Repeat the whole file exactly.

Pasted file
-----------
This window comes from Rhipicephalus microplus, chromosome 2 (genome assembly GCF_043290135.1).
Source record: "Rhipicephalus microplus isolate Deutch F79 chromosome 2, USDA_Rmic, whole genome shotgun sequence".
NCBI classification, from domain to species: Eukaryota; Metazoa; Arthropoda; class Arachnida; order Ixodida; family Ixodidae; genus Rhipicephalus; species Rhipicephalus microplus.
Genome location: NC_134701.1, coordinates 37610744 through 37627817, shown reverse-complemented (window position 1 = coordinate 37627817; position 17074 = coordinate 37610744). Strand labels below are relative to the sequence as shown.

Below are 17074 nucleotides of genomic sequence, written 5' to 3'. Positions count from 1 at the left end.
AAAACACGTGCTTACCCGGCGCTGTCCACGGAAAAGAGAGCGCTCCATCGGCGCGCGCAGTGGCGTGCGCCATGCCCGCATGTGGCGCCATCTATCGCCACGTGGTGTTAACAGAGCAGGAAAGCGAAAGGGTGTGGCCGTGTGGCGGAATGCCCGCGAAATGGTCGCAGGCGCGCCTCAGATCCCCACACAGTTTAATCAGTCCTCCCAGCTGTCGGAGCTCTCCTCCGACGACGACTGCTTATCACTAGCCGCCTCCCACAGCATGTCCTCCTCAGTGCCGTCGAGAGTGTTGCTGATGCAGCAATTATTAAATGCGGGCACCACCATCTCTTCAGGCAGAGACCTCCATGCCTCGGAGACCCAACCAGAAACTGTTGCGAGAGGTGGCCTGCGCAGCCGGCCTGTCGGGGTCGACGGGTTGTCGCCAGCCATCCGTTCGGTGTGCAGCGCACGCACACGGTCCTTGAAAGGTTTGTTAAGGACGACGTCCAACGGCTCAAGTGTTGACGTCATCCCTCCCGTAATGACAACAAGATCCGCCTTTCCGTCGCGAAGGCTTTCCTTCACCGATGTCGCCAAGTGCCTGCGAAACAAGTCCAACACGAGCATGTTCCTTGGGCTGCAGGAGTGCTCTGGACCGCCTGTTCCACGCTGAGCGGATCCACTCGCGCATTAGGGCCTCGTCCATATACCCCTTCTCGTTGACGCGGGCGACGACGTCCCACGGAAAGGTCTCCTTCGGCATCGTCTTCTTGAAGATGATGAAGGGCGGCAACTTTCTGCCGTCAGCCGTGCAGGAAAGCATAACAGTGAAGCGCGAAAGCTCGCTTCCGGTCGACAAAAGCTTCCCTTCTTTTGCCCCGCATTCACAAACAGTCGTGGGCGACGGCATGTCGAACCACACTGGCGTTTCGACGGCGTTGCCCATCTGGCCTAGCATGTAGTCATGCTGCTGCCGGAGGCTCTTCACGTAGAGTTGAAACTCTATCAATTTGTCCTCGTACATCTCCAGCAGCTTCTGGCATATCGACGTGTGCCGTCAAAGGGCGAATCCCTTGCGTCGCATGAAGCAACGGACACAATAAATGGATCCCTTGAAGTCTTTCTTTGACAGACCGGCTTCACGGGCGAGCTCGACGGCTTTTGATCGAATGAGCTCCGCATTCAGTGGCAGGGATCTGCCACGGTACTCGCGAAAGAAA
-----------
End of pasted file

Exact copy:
This window comes from Rhipicephalus microplus, chromosome 2 (genome assembly GCF_043290135.1).
Source record: "Rhipicephalus microplus isolate Deutch F79 chromosome 2, USDA_Rmic, whole genome shotgun sequence".
NCBI classification, from domain to species: Eukaryota; Metazoa; Arthropoda; class Arachnida; order Ixodida; family Ixodidae; genus Rhipicephalus; species Rhipicephalus microplus.
Genome location: NC_134701.1, coordinates 37610744 through 37627817, shown reverse-complemented (window position 1 = coordinate 37627817; position 17074 = coordinate 37610744). Strand labels below are relative to the sequence as shown.

Below are 17074 nucleotides of genomic sequence, written 5' to 3'. Positions count from 1 at the left end.
AAAACACGTGCTTACCCGGCGCTGTCCACGGAAAAGAGAGCGCTCCATCGGCGCGCGCAGTGGCGTGCGCCATGCCCGCATGTGGCGCCATCTATCGCCACGTGGTGTTAACAGAGCAGGAAAGCGAAAGGGTGTGGCCGTGTGGCGGAATGCCCGCGAAATGGTCGCAGGCGCGCCTCAGATCCCCACACAGTTTAATCAGTCCTCCCAGCTGTCGGAGCTCTCCTCCGACGACGACTGCTTATCACTAGCCGCCTCCCACAGCATGTCCTCCTCAGTGCCGTCGAGAGTGTTGCTGATGCAGCAATTATTAAATGCGGGCACCACCATCTCTTCAGGCAGAGACCTCCATGCCTCGGAGACCCAACCAGAAACTGTTGCGAGAGGTGGCCTGCGCAGCCGGCCTGTCGGGGTCGACGGGTTGTCGCCAGCCATCCGTTCGGTGTGCAGCGCACGCACACGGTCCTTGAAAGGTTTGTTAAGGACGACGTCCAACGGCTCAAGTGTTGACGTCATCCCTCCCGTAATGACAACAAGATCCGCCTTTCCGTCGCGAAGGCTTTCCTTCACCGATGTCGCCAAGTGCCTGCGAAACAAGTCCAACACGAGCATGTTCCTTGGGCTGCAGGAGTGCTCTGGACCGCCTGTTCCACGCTGAGCGGATCCACTCGCGCATTAGGGCCTCGTCCATATACCCCTTCTCGTTGACGCGGGCGACGACGTCCCACGGAAAGGTCTCCTTCGGCATCGTCTTCTTGAAGATGATGAAGGGCGGCAACTTTCTGCCGTCAGCCGTGCAGGAAAGCATAACAGTGAAGCGCGAAAGCTCGCTTCCGGTCGACAAAAGCTTCCCTTCTTTTGCCCCGCATTCACAAACAGTCGTGGGCGACGGCATGTCGAACCACACTGGCGTTTCGACGGCGTTGCCCATCTGGCCTAGCATGTAGTCATGCTGCTGCCGGAGGCTCTTCACGTAGAGTTGAAACTCTATCAATTTGTCCTCGTACATCTCCAGCAGCTTCTGGCATATCGACGTGTGCCGTCAAAGGGCGAATCCCTTGCGTCGCATGAAGCAACGGACACAATAAATGGATCCCTTGAAGTCTTTCTTTGACAGACCGGCTTCACGGGCGAGCTCGACGGCTTTTGATCGAATGAGCTCCGCATTCAGTGGCAGGGATCTGCCACGGTACTCGCGAAAGAAA